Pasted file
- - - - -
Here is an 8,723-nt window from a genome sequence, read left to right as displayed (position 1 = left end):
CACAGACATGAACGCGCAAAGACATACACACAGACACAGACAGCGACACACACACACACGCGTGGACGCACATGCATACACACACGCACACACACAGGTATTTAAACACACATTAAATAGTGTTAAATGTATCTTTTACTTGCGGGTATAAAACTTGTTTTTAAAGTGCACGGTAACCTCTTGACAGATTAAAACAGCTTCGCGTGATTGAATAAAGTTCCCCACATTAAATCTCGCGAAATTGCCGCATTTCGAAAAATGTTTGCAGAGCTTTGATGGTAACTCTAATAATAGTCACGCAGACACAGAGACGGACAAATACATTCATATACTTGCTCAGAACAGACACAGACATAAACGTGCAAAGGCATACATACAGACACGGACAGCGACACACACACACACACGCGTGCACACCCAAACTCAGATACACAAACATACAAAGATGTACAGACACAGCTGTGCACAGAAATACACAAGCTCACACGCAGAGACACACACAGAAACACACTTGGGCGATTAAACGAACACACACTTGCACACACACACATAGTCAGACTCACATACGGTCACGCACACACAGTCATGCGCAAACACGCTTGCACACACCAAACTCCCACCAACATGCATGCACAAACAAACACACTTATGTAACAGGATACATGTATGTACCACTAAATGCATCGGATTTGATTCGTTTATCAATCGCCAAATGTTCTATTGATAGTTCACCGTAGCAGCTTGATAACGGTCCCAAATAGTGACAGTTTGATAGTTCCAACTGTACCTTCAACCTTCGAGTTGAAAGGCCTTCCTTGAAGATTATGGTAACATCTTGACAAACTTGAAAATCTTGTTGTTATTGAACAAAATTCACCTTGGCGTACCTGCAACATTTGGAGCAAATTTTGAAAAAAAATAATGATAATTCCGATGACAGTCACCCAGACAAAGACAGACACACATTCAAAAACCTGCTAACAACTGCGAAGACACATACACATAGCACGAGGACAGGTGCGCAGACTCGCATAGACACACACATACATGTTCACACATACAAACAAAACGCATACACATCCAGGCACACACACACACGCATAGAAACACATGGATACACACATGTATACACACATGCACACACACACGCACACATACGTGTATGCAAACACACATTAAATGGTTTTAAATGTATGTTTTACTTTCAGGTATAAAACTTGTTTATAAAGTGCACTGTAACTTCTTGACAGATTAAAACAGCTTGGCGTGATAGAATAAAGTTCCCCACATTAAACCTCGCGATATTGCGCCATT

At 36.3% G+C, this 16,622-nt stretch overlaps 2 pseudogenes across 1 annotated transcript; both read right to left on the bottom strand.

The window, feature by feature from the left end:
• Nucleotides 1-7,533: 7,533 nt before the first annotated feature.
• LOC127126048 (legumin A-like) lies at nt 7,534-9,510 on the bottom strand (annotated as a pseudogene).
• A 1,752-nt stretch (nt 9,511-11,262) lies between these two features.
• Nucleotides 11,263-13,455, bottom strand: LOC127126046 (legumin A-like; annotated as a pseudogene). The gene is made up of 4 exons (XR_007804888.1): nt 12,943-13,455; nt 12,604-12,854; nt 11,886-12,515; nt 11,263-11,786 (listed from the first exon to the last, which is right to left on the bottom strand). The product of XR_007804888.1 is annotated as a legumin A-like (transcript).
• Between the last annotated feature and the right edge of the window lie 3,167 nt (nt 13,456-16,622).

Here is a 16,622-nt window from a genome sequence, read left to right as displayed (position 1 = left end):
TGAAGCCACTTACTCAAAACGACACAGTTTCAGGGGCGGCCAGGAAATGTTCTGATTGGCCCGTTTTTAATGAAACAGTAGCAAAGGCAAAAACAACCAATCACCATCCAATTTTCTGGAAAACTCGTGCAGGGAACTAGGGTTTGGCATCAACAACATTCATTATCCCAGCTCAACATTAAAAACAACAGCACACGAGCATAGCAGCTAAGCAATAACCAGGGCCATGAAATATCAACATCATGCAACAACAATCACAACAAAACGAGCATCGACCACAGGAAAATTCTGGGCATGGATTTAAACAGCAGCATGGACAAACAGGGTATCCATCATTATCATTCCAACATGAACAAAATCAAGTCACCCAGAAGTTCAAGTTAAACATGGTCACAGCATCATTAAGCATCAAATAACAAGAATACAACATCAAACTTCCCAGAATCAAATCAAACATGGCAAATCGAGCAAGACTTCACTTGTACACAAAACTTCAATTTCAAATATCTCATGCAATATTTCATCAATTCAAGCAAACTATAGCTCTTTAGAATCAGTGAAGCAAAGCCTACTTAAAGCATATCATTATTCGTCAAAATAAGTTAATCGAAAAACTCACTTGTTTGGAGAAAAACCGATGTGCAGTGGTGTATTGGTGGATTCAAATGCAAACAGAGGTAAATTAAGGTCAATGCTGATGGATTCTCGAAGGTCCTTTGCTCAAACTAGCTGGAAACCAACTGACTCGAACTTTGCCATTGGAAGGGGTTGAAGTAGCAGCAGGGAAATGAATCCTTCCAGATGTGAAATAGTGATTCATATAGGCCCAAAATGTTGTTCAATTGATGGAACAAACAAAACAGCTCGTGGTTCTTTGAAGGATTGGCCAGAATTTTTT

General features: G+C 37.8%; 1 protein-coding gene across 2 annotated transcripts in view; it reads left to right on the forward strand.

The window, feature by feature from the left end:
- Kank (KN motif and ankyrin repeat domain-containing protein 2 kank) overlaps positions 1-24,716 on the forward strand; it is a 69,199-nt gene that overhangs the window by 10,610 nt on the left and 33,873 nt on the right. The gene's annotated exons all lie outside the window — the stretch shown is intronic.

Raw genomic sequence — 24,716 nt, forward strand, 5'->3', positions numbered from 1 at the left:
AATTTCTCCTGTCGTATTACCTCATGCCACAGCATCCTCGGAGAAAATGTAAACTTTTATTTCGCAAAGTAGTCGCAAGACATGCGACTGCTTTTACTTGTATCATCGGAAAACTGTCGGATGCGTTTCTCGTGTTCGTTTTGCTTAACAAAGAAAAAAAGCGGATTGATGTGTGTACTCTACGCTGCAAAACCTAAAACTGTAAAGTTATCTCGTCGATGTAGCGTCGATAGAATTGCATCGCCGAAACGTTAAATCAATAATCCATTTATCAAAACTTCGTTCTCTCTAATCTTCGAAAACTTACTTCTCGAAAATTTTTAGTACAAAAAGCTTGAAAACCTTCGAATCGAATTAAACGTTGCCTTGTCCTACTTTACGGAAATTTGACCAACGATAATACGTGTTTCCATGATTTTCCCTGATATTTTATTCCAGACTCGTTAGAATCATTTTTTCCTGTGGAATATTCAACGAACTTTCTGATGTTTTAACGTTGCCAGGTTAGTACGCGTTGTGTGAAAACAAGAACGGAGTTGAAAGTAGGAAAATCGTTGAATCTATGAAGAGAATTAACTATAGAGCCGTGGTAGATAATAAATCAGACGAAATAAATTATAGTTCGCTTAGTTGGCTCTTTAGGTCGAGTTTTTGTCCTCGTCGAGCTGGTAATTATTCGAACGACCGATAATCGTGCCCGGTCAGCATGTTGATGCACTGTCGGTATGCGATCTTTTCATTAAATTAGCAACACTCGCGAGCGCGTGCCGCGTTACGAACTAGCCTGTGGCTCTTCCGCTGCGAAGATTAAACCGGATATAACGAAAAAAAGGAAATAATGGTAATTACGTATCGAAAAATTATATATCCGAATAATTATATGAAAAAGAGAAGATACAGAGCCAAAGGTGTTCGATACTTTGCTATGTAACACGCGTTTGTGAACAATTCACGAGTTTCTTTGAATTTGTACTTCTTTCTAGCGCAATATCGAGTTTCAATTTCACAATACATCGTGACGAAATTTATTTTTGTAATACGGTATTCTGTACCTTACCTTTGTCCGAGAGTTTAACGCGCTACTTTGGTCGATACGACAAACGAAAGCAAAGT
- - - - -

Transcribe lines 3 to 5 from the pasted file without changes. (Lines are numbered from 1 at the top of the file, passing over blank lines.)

At 36.3% G+C, this 16,622-nt stretch overlaps 2 pseudogenes across 1 annotated transcript; both read right to left on the bottom strand.

The window, feature by feature from the left end:
• Nucleotides 1-7,533: 7,533 nt before the first annotated feature.